Stretching after exercise is very important, not only to prevent muscle soreness the next day, but to also allow the muscles to realign and not remain overly tight following exertion. However, you should also use stretches even without doing any physical activity. Due to everyday activities; be it standing, sitting for long periods or lifting things regularly, your body will develop areas of tension. This is simply the body’s clever way of supporting itself; when in the same position time after time, certain muscles come into play, adapting and becoming shorter and tighter. Your muscles will stay this way unless they are attended to with some simple stretches. Further help can be sought through classes like yoga, which is fantastic for lengthening muscles, improving flexibility and posture.
To prevent a build up of tension and its visible effects e.g. hunched shoulders, rounded back, neck jutting forwards, short stride length in gait, it is useful to try and integrate some movements that are key to realigning the body towards optimal posture as well as greater comfort. These movements can, in turn, help prevent injury. With one set of muscles dominating a movement where there should be an equal balance, this can cause other muscles to strain to compensate and lead to a pull, strain or even a tear.
If you are sitting for long periods of time your hip flexors are prone to becoming tight. This tension can alter your posture and affect your gait, which in turn may lead to pain or injury.
Here is a stretch pattern to remedy this area:
Lunge forwards with your left foot in front, allowing both knees to form a right angle and reach up as high as you can with your right arm while keeping your shoulder blades down your back. Then step back to a neutral standing position. Repeat this 15-20 times, or until you feel looser in the hip flexor area. Then change sides.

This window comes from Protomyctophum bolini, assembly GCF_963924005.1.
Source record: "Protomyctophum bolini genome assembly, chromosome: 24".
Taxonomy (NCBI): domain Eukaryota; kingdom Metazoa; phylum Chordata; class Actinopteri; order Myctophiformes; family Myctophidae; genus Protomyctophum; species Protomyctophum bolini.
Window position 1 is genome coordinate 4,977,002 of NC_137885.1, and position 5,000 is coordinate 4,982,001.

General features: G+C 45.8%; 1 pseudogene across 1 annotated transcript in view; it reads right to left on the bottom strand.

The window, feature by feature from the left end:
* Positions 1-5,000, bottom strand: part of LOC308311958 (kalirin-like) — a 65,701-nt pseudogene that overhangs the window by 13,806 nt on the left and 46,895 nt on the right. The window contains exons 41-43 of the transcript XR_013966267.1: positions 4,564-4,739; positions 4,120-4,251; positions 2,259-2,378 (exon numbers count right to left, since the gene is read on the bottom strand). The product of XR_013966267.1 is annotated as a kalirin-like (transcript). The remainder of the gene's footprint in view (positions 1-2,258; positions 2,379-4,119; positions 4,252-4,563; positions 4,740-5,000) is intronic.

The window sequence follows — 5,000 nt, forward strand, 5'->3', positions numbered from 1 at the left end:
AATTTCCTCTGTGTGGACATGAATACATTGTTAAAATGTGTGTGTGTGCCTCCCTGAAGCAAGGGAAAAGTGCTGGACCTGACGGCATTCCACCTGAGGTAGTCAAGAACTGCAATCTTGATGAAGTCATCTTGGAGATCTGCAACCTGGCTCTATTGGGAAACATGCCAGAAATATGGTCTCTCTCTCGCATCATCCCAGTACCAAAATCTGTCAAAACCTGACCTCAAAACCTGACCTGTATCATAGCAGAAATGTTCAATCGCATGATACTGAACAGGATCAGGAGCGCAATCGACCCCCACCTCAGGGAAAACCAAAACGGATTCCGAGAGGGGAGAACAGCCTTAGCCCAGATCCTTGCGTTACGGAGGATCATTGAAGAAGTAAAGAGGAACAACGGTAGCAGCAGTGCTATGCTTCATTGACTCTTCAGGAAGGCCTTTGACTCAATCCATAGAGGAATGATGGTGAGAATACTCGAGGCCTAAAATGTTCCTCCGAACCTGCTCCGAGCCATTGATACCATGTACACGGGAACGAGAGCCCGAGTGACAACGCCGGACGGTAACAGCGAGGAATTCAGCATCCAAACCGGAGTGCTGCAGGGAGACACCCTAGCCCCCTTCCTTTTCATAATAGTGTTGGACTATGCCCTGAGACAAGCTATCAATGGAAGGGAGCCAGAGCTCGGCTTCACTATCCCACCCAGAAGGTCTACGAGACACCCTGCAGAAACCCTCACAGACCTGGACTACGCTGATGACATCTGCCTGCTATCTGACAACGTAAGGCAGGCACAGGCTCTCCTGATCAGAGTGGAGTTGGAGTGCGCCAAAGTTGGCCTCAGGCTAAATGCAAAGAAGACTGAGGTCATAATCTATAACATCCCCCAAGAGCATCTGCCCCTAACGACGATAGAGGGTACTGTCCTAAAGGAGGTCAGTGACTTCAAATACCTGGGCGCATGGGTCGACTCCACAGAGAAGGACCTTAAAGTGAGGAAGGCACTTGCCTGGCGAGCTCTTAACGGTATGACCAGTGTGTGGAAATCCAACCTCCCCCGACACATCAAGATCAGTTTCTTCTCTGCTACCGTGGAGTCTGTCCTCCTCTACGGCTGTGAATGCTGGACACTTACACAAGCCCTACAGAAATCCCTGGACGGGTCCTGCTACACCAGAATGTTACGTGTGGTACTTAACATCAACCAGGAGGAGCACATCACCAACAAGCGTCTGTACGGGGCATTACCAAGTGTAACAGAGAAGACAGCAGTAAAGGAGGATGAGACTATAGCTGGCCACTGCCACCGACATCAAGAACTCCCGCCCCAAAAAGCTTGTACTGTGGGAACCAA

NOTE: To increase the stretch sensation, add a rotation in your torso either towards or away from the front leg. Take care however, as it can have quite a dramatic effect.
Another common complaint, in sportsmen particularly, is tight hamstrings. Instead of the usual static hold you may already know, we will add some movement to allow maximum benefit. Step your right foot backwards leaving the left foot to rock onto the heel, then take your hips back while reaching your arms forwards (towards your toes or out ahead of you). Now step back up to a standing position and repeat. Imagine someone is pulling your hips backwards and your hands forwards to get the best stretch!
This dynamic form of stretching is far more beneficial in the long term than the static type; the muscles are naturally stretched in two or three planes of motion to trigger contraction back towards a position of least effort/tension — we call it centre: you currently know it as neutral.
To support this increased flexibility you should work on your core strength to allow the spine to align well in accordance with the surrounding muscles. Core stability is important to everyone, active or not; it can help to prevent back pain and to have greater control over your stomach muscles, achieving a slimmer and more toned appearance. As well as abdominals exercises, make sure you work your back and do some twisting movements to encompass all planes of motion that the body goes through.
Through doing these exercises, you should feel a lot less restricted in the lower body and perhaps your upper body as well. Practice daily for maximum results; it may improve your posture, when static or walking, as well as alleviating any niggling pain you have had. These are some of the benefits of dynamic stretching. I hope you enjoy using them!
If you have any questions then please do get in touch.